Electronics that can bend

Cambridge, Massachusetts advanced materials company, MC10, is cookin' up some amazing bendable high-performance electronics that us wearable technology folks would LOVE to get our dirty little hands on. Imagine a shirt that could monitor your heart rate without wires or clunky devices. Or garments that are flexible and move with your body as they collect your biometric data and help you live a healthier life. MC10 seems to be paving the way and rumor from the Twittersphere is that adidas is currently working with them on ... does anyone know? The future is promising.

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Woven electronics for commercialization

[gallery] "Researchers have been experimenting with “intelligent” textiles for quite some time by integrating standard electronic components. However, for the most part the electronic parts have only been attached to or sewn into plain old clothes like coats or T-shirts – an endeavor ultimately doomed to fail because of one practical drawback: they’re difficult to wash. Moreover, it takes a lot of handiwork to produce them, which bumps up the price of the clothes.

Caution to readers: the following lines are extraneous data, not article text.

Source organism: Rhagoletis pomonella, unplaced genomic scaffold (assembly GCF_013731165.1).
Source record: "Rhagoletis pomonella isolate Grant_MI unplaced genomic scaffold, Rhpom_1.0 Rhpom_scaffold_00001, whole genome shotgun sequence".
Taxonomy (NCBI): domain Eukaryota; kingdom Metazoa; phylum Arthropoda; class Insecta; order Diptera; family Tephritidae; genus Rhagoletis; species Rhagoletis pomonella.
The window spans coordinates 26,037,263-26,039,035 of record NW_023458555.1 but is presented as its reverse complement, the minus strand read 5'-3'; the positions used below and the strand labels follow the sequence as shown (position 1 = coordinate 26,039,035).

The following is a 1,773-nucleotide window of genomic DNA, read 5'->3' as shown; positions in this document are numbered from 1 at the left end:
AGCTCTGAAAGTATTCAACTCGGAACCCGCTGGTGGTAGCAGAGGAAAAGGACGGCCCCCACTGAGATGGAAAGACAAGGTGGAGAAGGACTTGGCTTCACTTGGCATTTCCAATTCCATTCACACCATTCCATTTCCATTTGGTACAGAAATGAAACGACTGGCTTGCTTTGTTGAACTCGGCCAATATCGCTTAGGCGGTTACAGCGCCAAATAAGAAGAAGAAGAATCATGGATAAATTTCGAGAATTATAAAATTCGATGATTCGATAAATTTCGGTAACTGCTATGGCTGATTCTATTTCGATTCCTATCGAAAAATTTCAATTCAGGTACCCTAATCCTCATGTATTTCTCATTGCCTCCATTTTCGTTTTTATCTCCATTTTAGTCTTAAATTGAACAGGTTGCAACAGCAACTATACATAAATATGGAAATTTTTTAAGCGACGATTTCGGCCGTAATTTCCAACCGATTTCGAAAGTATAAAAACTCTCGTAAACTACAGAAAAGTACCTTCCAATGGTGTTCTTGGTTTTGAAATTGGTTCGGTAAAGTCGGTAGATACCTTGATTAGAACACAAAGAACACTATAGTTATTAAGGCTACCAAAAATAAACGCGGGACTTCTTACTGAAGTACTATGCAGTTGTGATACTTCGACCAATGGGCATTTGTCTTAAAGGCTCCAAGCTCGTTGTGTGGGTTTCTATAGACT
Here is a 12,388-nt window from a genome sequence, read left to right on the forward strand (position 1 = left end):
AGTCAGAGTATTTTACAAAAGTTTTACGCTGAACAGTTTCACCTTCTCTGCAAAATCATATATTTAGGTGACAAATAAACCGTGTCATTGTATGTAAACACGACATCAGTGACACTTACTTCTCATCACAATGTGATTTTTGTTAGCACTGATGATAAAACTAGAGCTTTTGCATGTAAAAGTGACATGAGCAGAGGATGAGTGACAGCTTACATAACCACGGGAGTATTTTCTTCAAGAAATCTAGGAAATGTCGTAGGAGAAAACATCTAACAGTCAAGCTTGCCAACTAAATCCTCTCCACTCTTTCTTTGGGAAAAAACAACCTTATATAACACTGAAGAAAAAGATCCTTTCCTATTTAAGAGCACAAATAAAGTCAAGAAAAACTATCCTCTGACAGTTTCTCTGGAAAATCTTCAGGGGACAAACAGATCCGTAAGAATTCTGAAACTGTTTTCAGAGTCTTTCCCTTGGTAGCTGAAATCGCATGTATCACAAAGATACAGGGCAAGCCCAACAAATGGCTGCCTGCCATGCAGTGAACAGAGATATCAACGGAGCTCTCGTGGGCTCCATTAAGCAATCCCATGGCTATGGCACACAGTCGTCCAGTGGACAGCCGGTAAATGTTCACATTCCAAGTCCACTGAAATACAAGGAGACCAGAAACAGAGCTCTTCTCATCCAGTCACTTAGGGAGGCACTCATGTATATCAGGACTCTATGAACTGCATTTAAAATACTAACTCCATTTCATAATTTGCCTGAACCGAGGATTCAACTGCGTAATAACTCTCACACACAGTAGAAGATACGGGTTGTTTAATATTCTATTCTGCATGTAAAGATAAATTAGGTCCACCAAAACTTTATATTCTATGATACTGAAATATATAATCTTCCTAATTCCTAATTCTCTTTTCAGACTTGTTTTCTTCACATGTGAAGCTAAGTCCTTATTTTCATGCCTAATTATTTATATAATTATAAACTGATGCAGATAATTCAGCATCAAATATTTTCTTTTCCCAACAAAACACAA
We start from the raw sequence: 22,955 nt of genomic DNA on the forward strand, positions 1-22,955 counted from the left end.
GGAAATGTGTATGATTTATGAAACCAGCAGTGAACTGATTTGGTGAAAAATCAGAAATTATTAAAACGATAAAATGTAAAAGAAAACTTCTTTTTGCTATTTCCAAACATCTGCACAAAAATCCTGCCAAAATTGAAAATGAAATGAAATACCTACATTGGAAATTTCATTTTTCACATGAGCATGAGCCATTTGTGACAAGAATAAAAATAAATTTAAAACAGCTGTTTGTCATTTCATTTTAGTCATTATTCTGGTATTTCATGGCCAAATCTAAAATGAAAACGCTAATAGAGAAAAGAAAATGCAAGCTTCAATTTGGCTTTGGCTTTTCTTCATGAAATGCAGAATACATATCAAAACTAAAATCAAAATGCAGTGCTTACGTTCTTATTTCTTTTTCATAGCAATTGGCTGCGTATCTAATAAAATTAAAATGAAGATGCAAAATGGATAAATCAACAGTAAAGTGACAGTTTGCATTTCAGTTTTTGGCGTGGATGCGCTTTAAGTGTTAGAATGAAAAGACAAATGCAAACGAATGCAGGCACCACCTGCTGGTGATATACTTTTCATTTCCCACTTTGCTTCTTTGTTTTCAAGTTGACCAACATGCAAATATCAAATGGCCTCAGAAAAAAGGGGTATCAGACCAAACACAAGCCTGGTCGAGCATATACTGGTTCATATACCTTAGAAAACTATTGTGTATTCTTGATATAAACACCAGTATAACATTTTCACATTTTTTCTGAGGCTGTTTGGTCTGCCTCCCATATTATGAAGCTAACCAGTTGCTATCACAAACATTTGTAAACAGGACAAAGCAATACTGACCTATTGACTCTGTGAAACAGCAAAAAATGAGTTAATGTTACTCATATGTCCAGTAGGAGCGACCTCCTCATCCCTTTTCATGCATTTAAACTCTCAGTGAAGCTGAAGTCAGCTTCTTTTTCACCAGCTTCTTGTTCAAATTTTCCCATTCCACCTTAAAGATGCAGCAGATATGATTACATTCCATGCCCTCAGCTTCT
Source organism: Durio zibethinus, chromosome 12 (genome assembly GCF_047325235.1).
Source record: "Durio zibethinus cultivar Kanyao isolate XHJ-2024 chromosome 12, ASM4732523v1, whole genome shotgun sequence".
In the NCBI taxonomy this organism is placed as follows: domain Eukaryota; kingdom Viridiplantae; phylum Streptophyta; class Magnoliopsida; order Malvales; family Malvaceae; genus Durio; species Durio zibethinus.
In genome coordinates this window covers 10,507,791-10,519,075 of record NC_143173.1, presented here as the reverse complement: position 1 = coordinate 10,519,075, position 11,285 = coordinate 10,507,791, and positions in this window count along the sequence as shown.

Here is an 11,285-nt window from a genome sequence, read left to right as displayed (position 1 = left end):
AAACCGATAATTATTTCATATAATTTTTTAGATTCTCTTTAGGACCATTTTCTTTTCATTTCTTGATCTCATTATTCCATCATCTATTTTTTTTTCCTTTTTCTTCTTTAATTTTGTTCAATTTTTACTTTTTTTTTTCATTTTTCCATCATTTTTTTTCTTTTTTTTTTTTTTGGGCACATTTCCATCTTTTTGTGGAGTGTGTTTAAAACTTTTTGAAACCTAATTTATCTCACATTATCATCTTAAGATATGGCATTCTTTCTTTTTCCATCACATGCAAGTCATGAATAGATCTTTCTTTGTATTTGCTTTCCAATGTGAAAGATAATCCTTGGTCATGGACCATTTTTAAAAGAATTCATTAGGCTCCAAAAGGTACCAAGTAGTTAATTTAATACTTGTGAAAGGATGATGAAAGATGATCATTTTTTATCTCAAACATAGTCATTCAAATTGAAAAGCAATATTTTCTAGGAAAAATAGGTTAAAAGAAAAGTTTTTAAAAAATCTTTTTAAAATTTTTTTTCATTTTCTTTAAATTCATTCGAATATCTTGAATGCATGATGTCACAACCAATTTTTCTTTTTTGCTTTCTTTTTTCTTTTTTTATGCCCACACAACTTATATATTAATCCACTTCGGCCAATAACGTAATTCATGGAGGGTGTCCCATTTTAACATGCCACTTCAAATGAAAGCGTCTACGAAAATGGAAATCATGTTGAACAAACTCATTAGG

Scientists from Professor Gerhard Tröster’s Wearable Computing Lab, however, have now gone one step further: they’ve developed a new technology to attach thin-film electronics and miniaturized, commercially available chips to plastic fibers. The researchers eventually succeeded in integrating a large number of microchips and other microelectronic elements directly into the architecture of the material. In order to weave the E-fibers into conventional threads, the ETH-Zurich scientists used customary textile machines." Continue reading on ETH Zurich.

Images from ETH Zurich via talk2myshirt.com